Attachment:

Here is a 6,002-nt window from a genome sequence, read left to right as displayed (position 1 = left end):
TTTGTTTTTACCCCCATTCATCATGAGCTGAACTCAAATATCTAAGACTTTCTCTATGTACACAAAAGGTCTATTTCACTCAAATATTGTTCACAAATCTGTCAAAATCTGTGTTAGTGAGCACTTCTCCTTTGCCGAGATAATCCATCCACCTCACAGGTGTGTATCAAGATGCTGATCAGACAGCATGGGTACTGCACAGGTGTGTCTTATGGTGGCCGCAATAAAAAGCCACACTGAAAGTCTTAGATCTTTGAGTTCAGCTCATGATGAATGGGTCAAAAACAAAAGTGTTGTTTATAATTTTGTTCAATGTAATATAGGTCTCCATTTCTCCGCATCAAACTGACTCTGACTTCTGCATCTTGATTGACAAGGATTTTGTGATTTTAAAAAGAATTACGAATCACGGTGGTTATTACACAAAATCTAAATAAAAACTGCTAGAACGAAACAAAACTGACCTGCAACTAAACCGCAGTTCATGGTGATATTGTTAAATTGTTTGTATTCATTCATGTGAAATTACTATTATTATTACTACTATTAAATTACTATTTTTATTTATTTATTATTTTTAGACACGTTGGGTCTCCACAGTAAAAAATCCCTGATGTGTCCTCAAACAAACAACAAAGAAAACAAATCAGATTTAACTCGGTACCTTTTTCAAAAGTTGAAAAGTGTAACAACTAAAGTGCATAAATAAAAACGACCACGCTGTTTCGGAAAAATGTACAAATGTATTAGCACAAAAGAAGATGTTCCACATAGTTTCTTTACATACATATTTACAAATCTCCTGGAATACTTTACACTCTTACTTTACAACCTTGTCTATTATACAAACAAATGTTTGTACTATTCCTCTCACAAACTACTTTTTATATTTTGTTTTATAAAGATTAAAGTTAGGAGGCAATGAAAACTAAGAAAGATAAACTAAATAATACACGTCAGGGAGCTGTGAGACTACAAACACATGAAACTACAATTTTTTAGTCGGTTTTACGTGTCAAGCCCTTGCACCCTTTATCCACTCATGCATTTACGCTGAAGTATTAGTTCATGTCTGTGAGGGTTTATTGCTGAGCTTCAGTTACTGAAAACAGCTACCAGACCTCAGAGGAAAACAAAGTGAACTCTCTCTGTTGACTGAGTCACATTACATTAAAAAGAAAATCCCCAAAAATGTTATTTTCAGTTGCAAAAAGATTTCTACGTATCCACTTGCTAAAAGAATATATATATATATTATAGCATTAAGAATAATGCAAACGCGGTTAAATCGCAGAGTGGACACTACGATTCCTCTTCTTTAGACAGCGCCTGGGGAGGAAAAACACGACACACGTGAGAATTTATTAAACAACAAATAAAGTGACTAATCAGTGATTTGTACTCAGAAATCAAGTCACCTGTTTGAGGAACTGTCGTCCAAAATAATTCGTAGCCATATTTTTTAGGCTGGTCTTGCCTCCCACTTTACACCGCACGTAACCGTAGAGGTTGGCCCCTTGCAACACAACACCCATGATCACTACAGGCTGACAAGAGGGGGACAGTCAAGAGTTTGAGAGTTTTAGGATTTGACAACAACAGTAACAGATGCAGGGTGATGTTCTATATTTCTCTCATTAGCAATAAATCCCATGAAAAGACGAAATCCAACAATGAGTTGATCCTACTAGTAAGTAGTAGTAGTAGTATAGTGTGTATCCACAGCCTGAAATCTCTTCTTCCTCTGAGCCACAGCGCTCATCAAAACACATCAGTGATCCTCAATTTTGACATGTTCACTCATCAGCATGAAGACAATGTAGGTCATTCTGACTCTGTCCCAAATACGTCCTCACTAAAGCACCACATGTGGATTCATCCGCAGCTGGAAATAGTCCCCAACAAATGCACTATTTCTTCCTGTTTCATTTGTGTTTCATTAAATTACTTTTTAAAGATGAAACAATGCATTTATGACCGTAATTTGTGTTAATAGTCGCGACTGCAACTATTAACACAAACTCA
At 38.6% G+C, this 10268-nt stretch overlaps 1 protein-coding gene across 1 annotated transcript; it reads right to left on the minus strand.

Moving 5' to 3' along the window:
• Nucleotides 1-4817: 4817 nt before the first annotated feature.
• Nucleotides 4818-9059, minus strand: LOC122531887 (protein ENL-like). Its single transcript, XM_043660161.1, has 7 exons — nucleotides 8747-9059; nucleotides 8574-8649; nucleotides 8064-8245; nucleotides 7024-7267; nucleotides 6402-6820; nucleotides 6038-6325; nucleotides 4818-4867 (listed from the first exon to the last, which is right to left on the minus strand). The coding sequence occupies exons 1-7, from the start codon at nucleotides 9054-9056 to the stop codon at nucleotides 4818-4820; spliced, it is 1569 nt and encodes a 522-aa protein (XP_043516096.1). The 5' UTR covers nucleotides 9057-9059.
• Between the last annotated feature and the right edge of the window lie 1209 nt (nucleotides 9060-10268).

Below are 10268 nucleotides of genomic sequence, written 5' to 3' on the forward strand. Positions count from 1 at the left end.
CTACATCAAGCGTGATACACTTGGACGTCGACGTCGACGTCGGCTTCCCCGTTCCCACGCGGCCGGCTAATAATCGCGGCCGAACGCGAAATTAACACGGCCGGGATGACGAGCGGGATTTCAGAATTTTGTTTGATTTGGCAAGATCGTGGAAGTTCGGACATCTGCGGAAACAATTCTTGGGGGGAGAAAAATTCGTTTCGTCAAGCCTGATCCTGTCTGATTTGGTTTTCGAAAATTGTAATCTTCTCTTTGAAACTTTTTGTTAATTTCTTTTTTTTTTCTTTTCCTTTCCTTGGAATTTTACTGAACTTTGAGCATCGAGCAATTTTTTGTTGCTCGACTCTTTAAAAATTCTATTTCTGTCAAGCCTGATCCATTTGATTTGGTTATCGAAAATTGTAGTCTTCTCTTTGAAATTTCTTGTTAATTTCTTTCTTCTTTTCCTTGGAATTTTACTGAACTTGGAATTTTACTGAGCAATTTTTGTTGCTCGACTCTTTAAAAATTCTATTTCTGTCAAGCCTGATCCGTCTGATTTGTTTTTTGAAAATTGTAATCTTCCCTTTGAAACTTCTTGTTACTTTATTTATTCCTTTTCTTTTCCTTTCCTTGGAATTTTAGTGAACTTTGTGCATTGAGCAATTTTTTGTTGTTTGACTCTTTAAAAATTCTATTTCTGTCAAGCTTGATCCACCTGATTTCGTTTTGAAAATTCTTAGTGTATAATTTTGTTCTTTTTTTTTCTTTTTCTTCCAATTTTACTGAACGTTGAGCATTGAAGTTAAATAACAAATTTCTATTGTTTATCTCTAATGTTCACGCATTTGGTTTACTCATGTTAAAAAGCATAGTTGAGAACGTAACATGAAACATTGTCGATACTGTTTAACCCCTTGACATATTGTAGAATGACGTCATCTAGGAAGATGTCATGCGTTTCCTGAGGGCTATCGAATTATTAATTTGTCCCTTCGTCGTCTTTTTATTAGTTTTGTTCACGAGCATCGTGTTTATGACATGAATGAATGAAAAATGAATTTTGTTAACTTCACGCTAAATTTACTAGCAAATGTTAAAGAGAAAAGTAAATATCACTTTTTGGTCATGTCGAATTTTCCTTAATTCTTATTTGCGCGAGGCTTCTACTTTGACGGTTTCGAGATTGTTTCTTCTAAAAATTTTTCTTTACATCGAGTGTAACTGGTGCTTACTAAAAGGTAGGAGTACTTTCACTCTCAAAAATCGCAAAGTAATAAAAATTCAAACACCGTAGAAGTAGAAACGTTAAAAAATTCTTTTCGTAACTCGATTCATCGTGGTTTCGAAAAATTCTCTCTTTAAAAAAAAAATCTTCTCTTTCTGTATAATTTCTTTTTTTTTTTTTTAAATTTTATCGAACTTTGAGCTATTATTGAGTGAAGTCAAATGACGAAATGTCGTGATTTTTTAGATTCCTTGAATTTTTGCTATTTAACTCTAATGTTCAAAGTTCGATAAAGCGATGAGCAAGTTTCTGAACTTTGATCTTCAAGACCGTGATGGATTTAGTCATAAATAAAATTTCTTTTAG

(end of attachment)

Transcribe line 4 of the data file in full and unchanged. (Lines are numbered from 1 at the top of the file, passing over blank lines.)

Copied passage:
Moving 5' to 3' along the window: